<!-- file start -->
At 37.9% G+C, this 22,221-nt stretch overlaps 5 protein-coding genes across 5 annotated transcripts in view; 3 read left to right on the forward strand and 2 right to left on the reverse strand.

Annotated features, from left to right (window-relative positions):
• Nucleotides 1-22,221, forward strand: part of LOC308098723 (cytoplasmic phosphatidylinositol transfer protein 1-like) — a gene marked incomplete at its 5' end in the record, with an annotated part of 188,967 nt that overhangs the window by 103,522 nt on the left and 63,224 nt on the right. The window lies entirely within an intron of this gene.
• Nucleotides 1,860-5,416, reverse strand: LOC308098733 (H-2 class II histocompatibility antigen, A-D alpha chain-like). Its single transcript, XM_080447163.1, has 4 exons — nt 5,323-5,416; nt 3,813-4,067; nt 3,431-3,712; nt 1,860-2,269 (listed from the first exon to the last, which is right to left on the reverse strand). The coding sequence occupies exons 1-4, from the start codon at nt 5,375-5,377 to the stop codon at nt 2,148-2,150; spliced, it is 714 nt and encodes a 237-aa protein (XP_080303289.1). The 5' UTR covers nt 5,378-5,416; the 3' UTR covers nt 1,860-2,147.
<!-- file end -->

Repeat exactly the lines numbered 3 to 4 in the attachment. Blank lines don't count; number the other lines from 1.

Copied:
• Nucleotides 1-22,221, forward strand: part of LOC308098723 (cytoplasmic phosphatidylinositol transfer protein 1-like) — a gene marked incomplete at its 5' end in the record, with an annotated part of 188,967 nt that overhangs the window by 103,522 nt on the left and 63,224 nt on the right. The window lies entirely within an intron of this gene.
• Nucleotides 1,860-5,416, reverse strand: LOC308098733 (H-2 class II histocompatibility antigen, A-D alpha chain-like). Its single transcript, XM_080447163.1, has 4 exons — nt 5,323-5,416; nt 3,813-4,067; nt 3,431-3,712; nt 1,860-2,269 (listed from the first exon to the last, which is right to left on the reverse strand). The coding sequence occupies exons 1-4, from the start codon at nt 5,375-5,377 to the stop codon at nt 2,148-2,150; spliced, it is 714 nt and encodes a 237-aa protein (XP_080303289.1). The 5' UTR covers nt 5,378-5,416; the 3' UTR covers nt 1,860-2,147.